Roberts argues that many cases have been later overturned due to mistaken identification.

"The documented cases of wrongful convictions, proven later by DNA testing, seventy-five percent of them involve mistaken identity.

He plans to explore bringing in an expert witness in misidentification and in false confessions for the trial.

Dunton is accused of opening fire on the popular ice skating rink in Novemberof last year after he allegedly demandeding a jacket from victim Javier Contreras, 20, hand over his $680 green Marmot jacket, shooting him several times. A stray bullet also struck aspiring hoopster Adonis Mera, 14, in the back, paralyzing him.

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MLB approves a pitcher’s safety cap

Big league pitchers might feel safer on the mound this season.

Major League Baseball has approved a protective cap for pitchers, hoping to reduce the damage from line drives to the head that have brought some terrifying and bloody scenes in the last few years.

The heavier and bigger new hat was introduced Tuesday and will be available for testing during spring training on a voluntary basis. Major leaguers and minor leaguers won't be required to wear it — comfort is likely to be a primary concern.

"Obviously, it'd be a change," two-time Cy Young winner Clayton Kershaw of the Los Angeles Dodgers told the MLB Network. "I'm definitely not opposed to it.

"I think it'd take a lot of getting used to," he said. "You don't look very cool, I'll be honest."

The safety plates made by isoBLOX are sewn into the hat and custom fitted. They weigh an extra six to seven ounces — a baseball weighs about five ounces, by comparison — and offer protection to the forehead, temples and sides of the head. They will make the hats about a half-inch thicker in the front and around an inch wider on the sides.

Several pitchers have been hit in the head by line drives recently. Brandon McCarthy sustained a brain contusion and skull fracture after being struck in 2012 and Doug Fister was hit during the World Series that October.

Toronto's J.A. Happ and Tampa Bay's Alex Cobb were sidelined after being hit last year.

McCarthy tweeted he already had tried out the fortified cap and that it was "headed in right direction but not game ready."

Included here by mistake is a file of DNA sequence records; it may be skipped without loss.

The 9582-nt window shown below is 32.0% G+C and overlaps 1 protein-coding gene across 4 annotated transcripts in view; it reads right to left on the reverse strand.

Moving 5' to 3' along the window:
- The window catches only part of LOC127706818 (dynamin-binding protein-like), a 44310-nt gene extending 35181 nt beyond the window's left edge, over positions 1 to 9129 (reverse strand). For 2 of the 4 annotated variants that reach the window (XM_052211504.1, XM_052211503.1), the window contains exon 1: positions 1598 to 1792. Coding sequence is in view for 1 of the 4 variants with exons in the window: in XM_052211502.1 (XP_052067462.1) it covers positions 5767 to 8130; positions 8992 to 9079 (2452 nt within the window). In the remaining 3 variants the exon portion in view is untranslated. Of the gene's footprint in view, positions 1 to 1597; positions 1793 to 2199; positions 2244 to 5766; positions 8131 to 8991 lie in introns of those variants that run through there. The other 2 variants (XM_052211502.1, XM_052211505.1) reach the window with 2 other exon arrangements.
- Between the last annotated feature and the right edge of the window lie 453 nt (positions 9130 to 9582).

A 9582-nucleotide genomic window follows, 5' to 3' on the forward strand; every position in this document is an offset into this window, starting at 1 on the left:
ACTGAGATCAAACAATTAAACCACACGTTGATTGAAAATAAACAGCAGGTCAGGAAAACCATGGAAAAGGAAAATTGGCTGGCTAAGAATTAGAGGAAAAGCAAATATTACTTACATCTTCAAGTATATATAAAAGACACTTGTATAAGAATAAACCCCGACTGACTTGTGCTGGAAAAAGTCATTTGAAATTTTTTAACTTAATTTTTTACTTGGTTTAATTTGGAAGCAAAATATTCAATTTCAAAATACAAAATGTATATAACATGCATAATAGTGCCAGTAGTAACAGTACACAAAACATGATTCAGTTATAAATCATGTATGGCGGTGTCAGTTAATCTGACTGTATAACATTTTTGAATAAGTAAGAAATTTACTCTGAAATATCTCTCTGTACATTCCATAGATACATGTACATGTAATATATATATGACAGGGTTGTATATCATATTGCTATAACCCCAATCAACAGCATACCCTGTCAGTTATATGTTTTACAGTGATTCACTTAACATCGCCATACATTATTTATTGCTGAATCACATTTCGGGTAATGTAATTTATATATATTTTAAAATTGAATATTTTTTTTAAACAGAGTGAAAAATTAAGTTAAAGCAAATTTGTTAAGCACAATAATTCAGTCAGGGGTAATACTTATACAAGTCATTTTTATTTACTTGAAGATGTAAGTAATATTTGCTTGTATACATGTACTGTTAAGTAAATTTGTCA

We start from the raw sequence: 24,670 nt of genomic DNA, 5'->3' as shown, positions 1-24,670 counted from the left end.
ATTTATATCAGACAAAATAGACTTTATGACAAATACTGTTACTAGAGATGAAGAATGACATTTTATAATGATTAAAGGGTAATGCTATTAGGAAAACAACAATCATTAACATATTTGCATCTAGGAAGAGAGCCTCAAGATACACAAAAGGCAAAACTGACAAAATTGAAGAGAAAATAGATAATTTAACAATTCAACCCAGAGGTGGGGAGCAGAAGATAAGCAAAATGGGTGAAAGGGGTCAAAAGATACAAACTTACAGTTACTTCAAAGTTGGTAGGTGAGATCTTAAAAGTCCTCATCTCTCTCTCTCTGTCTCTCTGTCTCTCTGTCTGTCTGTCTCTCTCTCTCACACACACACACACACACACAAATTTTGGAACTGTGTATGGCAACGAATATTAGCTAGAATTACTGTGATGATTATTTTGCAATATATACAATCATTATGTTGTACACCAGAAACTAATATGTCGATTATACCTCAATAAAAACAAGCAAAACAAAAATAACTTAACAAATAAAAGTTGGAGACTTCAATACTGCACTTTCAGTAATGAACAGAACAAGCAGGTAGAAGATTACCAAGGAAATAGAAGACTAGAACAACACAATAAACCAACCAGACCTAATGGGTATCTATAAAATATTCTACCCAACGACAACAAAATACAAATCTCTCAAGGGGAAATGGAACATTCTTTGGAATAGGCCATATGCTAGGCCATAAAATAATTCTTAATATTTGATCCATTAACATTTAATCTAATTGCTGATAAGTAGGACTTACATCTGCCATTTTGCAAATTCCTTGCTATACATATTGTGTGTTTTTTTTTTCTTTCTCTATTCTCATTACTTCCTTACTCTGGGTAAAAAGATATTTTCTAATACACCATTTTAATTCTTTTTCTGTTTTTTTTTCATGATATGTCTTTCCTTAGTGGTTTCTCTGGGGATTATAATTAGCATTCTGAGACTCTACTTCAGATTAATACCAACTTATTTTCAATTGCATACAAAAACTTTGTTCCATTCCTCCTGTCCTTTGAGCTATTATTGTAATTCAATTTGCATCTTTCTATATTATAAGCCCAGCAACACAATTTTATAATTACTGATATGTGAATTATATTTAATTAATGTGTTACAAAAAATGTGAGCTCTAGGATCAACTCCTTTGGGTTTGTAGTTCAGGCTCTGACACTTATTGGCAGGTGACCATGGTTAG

In an email to The Associated Press, he said, "If you're not 100 percent focused on executing your pitches, you have almost no chance of success. And that hat is uncomfortable enough that it would be a big distraction to wear it."

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Westhoff: I won’t be back with Jets

Mike Westhoff won't be returning to the Jets as their special teams coordinator.

Westhoff told The Post on Tuesday he had "listened" to apparent overtures from Gang Green about reclaiming the job he held for 11 years before retiring after the 2012 season, but decided his heart wasn't in it.

Westhoff said he will instead consult with coach Rex Ryan on special teams only during the offseason (Westhoff works for ESPN during the season), and he already has recommended "a couple of people" as candidates to replace Ben Kotwica, who left this month to become the Redskins' special teams coach.

"No, I'm done," Westhoff told The Post while making an appearance Tuesday afternoon at the Super Bowl media center in Midtown. "With the way the league is going with special teams, it just doesn't interest me anymore to coach them."

Westhoff was referring to indications from the NFL and commissioner Roger Goodell in recent months that everything from kickoffs to the extra point could be eliminated in the next few years out of concerns for player safety and as a way to take "useless" plays out of the game.

"It doesn't sound like there's going to be much [for special teams coaches] to coach in a few years," Westhoff said.

Speculation about Westhoff returning to the Jets was sparked by an interview he gave earlier this month, in which he said he would consider going back to the team.

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Wounded war hero is State of Union high point

WASHINGTON — Wounded veteran Cory Remsburg had met President Barack Obama three times before Tuesday night— once in France and twice since a roadside bomb in Kandahar, Afghanistan, on his 10th deployment. Number four was at Obama's State of the Union address, when the Army Ranger inspired the emotional high point of the evening.

Toward the end of Obama's policy-heavy address, the president gestured toward the uniformed man from Phoenix seated next to first lady Michelle Obama and described the difference between the Remsburg he'd met the first time— "sharp as a tack"— and the wounded warrior his fellow soldiers found face-down in a canal, underwater, with shrapnel in his brain.

"The next time I met him, in the hospital, he couldn't speak; he could barely move," Obama said to the now-silent crowd in the House chamber. "Over the years, he's endured dozens of surgeries and procedures, and hours of grueling rehab every day."